Our ECF forum manager Rolygate is a reknown battery expert and wrote this blog about mod batteries and battery safety. RECHARGEABLE BATTERIES

    He states that IMR batteries are indeed the safest batteries for mod usage. I took much of the information for my blog from his data and from other sources listed as references at the bottom of the page. No where have I read that NiMH batteries are the safest. Regardless of this, NiMH batteries are a non-factor for the general vaping community. But thanks for your opinion.
    I was conducting a research about the max amp of some cells, and Google for some reasons directed me to this post.
    By reading it, it almost pulled the ink off my pen (well, not literally) and provide a reply.
    Other than a vaper, I believe to know a thing or two about batteries. I did my stuff a lifetime ago into another world (the flashlights community) at the onset of lithium technology; in another virtual space, in year 2003-2004 we developed the first protected rechargeable Li-Ion 123 (the entire operation went bust since the FarEast manufacturer started selling the thing on its own).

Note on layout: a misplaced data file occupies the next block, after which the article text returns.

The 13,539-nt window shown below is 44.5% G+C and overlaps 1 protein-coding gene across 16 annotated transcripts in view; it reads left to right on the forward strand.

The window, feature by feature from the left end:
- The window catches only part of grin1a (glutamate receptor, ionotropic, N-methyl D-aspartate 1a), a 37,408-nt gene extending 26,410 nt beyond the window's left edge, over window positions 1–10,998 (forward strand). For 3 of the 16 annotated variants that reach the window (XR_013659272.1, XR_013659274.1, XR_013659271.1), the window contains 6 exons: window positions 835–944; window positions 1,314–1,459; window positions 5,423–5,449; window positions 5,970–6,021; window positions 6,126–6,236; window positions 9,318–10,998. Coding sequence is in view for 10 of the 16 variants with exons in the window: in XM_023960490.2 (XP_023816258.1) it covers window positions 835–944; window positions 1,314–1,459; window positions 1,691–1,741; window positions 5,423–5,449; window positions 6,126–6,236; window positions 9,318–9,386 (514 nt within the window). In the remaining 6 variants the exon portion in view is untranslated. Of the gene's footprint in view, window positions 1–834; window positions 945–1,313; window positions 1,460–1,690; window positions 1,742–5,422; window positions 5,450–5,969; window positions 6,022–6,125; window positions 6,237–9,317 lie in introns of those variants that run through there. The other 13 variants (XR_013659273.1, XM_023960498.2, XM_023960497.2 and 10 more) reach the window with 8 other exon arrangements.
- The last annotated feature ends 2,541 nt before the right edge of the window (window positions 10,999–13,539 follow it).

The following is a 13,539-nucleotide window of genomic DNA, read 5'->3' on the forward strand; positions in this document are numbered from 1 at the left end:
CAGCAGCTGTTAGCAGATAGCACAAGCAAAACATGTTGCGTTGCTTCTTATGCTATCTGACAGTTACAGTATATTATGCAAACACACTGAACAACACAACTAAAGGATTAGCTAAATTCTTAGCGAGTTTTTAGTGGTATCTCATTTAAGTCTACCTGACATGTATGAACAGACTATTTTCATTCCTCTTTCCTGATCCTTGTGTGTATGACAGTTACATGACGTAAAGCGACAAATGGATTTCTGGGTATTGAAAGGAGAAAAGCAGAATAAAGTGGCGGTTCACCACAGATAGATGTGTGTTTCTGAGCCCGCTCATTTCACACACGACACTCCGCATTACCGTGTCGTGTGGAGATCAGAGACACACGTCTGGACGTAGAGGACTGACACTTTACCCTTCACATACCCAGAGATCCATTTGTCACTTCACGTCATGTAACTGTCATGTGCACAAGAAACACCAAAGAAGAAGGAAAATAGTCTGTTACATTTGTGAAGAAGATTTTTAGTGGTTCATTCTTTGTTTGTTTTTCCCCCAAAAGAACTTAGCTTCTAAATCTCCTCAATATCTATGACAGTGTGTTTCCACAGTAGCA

The first Li-Ions using lithium cobaltite 18650 were developed in US (well, Canada) with a laptop in mind. Long runtime, long cycle life. Safety was addressed, first time in battery history, with protective circuitry (SMD power MOSFET just developed) and a dedicated data bus. Double protection (in the charger and battery) were (and still are) the norm in all western design using Li-Ion. This because lithium cobaltite, the ion-storage material, has the bad habit to self-combust in absence of oxygen at temperature above 160 Celsius, with pyrotechnique results, and is unestinguishable. To this day, Li-Ion batteries are not sellable to general public for this very liability. Use of bare Li-Ion batteries still require special training and certifications.